Sample IEP Request Letter
By: the United Advocates for Children of California
Here is a
sample letter requesting an Individual Education Plan for your child:
City, State, Zip code)
(Your Child’s Name)
(School Principal’s Name),
writing to request an Individual Education Plan (IEP) assessment for my
child (Your Child’s Name), who is
(Your Child’s Age) old, and a student at (The School’s Name). (Your Child’s Name) is a student in the
(Your Child’s Grade Level or Class Name).
(His or Her) primary instructor is (Primary Instructor or
Homeroom Teacher’s Name).
I am very
concerned about (Your Child’s
Name’s) ability to successfully achieve an education due to (His or
Her) difficulties with (Name The Specific Issues Your Child Is
Experiencing At School. Include Academic
and Emotional Issues That Are Interfering With His/Her Ability To Maintain
Successfully In The Classroom Setting.)
(Your Child’s Name) requires this evaluation in order to identify
possible learning or emotional disabilities that are interfering with (His
or Her) ability to achieve up to (His or Her) full potential.
contact you next week to schedule an appointment to begin this assessment. I can be reached at: (Give Your Mailing Address and Work, Home, and Mobile Telephone Numbers if
Available.) I look forward to
speaking with you soon and I appreciate your assistance in this matter.
cc: As Many Of The Titles Listed As Applicable To
Your Child’s School: Vice Principal,
Counselor, Primary Classroom Teacher or Homeroom Teacher, Special Education
Director, Local School Board President
cc: John Brown, Vice Principal, Hometown
Jane White, Counselor,
Hometown Elementary School
Jill Green, Instructor Homeroom 3,
Hometown Elementary School
James Black, Director of Special
Education, Hometown Elementary School
Jennifer Gray, Board President,
Hometown Elementary School Board
TIPS FOR IEP SUCCESS:
Start a binder to keep copies of
everything regarding your child’s education, medical and emotional needs. Include copies of letters, IEP’s, medical
records, a log of incidents in the school or community, etc. Put a picture of your child on the cover of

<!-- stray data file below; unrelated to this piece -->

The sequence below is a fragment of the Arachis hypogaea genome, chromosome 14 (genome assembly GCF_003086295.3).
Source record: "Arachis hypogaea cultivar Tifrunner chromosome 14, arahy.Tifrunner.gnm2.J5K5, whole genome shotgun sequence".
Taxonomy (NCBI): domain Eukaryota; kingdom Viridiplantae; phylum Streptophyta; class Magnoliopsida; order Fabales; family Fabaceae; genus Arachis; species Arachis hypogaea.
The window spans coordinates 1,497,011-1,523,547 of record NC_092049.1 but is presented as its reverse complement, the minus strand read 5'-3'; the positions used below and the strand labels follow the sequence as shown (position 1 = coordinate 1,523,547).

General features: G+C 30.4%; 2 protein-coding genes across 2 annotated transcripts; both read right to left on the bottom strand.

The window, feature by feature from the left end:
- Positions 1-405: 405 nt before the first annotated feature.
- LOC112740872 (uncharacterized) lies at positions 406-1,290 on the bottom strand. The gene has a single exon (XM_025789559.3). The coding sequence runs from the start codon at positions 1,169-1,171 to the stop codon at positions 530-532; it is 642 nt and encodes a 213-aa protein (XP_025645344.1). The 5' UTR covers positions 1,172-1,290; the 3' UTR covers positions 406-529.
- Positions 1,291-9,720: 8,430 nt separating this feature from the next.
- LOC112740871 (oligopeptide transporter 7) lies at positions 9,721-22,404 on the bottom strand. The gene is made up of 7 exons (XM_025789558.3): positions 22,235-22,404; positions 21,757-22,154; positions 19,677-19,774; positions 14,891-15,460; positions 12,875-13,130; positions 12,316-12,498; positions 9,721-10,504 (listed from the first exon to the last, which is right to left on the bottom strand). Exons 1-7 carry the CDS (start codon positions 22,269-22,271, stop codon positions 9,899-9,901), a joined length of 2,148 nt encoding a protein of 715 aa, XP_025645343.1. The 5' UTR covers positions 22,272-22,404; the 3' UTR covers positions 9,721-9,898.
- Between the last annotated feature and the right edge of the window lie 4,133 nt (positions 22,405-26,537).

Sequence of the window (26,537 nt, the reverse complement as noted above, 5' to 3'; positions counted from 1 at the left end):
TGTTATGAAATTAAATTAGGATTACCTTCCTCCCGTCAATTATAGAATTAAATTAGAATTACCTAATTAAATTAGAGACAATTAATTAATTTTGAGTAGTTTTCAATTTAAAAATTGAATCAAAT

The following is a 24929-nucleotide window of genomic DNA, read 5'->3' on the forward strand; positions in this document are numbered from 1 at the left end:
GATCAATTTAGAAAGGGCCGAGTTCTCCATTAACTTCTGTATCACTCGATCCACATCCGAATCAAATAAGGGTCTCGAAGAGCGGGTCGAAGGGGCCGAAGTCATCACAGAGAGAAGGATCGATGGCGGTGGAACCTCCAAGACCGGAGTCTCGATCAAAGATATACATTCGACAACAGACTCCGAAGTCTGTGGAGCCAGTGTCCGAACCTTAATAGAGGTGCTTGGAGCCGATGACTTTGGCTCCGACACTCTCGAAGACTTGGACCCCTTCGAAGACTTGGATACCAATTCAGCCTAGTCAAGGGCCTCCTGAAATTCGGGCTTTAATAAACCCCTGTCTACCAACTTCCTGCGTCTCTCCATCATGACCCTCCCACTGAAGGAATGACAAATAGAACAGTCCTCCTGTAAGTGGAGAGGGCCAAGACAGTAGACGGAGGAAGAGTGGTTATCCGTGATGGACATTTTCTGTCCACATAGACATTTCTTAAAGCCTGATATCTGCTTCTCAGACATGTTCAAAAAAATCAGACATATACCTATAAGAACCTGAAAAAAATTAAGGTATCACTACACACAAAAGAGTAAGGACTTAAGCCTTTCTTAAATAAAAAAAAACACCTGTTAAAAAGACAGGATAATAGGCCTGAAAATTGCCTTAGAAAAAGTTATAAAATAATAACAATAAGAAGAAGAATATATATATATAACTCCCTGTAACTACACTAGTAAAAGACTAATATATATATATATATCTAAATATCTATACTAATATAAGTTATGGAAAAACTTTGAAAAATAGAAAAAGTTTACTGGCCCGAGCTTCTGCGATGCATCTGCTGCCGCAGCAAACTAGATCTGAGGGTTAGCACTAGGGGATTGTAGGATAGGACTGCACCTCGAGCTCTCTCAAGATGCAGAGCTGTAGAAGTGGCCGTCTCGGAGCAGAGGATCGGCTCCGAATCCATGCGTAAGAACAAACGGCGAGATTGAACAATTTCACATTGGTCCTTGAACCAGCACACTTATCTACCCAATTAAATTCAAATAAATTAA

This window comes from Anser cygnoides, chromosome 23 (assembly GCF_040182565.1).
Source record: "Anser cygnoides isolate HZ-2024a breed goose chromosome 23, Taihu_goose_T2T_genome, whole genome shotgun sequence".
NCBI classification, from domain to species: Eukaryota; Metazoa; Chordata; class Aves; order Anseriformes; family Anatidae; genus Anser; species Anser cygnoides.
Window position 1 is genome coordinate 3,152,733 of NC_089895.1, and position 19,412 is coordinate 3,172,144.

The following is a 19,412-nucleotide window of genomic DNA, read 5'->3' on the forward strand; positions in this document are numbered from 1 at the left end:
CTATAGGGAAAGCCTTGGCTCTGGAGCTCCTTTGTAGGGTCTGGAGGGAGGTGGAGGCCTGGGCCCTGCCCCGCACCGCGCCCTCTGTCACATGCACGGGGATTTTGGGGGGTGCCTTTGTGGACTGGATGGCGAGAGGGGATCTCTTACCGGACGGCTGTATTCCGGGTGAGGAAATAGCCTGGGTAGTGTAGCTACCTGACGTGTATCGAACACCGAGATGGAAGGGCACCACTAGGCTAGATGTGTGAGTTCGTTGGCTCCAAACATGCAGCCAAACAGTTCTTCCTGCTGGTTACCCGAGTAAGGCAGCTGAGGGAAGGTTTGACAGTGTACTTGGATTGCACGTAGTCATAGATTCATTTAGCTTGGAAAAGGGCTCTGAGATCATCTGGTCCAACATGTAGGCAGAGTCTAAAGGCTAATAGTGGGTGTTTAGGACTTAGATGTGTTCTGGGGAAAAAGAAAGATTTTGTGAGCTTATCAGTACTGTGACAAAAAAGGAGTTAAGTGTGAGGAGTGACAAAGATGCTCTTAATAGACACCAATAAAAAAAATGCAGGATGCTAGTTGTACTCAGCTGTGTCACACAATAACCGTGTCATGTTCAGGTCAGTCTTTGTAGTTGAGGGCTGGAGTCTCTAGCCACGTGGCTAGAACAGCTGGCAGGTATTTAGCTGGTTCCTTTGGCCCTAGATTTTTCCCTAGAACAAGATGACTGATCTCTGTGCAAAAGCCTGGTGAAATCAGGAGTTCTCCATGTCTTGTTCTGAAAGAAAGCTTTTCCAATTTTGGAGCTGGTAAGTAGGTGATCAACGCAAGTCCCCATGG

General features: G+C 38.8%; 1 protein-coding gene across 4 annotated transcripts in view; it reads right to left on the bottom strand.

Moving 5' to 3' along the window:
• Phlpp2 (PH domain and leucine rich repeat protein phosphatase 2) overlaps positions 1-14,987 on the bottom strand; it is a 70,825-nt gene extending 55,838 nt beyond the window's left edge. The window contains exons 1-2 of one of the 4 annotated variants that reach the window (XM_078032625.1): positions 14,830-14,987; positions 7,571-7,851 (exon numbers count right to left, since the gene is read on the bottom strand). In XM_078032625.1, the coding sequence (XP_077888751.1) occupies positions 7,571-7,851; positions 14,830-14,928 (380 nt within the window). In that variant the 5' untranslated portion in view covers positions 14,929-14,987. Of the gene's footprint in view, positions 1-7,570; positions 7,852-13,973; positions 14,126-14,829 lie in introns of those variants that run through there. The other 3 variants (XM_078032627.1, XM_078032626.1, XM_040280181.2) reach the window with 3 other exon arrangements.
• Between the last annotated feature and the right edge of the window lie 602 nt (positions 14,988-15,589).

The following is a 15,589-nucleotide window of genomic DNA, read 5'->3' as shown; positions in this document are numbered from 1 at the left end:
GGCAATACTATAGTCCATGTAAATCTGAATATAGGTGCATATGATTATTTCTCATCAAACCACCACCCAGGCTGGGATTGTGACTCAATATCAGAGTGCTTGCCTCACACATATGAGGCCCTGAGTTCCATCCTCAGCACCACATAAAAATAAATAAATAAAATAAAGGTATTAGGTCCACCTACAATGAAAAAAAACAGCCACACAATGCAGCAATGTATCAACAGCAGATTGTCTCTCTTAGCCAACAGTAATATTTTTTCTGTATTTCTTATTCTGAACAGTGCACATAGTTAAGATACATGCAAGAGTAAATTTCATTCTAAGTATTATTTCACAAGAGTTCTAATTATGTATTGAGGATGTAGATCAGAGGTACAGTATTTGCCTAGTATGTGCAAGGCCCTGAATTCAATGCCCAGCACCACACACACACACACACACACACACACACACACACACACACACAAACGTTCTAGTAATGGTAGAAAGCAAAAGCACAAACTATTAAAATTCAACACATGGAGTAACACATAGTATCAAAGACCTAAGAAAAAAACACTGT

this binder and bring it to all meetings that concern him/her. Don’t rely on any of the agencies that serve
your child to keep her/his records for you.
Use your child’ name
frequently – each time you use his/her name, it will be more difficult for the
reader to “forget” who your child is. Also, be very specific in
describing behaviors that are hindering your child in school. These can be both classroom and “recreational/recess
periods, and may include difficulty understanding, and or processing
information, difficulty sitting still, hearing, seeing, distractibility, anxiety,
explosive outbursts, problems following directions or re-direction, etc.
Engage and enroll the school officials
in helping you help your child, try to save your anger and frustration for
Send copies of your letter to at
least three school officials, and use cc: so that everyone who receives your
letter will know that they are part of this process and have been officially
requested to provide assistance.
Follow-up: Mark the date on your calendar and if you
haven’t heard from anyone of the persons you called, within nine working days
from the date you mailed your letters, call all of the people you wrote to
inquire about scheduling your first assessment appointment.
Remember that as a parent/caregiver,
you have the right to request an
assessment for your child if you feel she/he is in need of assistance. Don’t let any school officials try to convince
you that you don’t have this right.
Learn about the rights of children
with special educational needs. There
are many links on this website to assist you.
IDEA = Individuals with Disabilities Education Act, it is your legal
guide to getting services for your child.
Be stubborn with a smile; you will
need to work with your child’s school to help him/her, and it is an
evolving process that will require everyone’s time.
Be especially considerate of the
school officials receptionists/assistants, they are the gateway to getting
your needs met.
10) Try to attend a local school board
meeting; it helps to know who may be an ally at the top.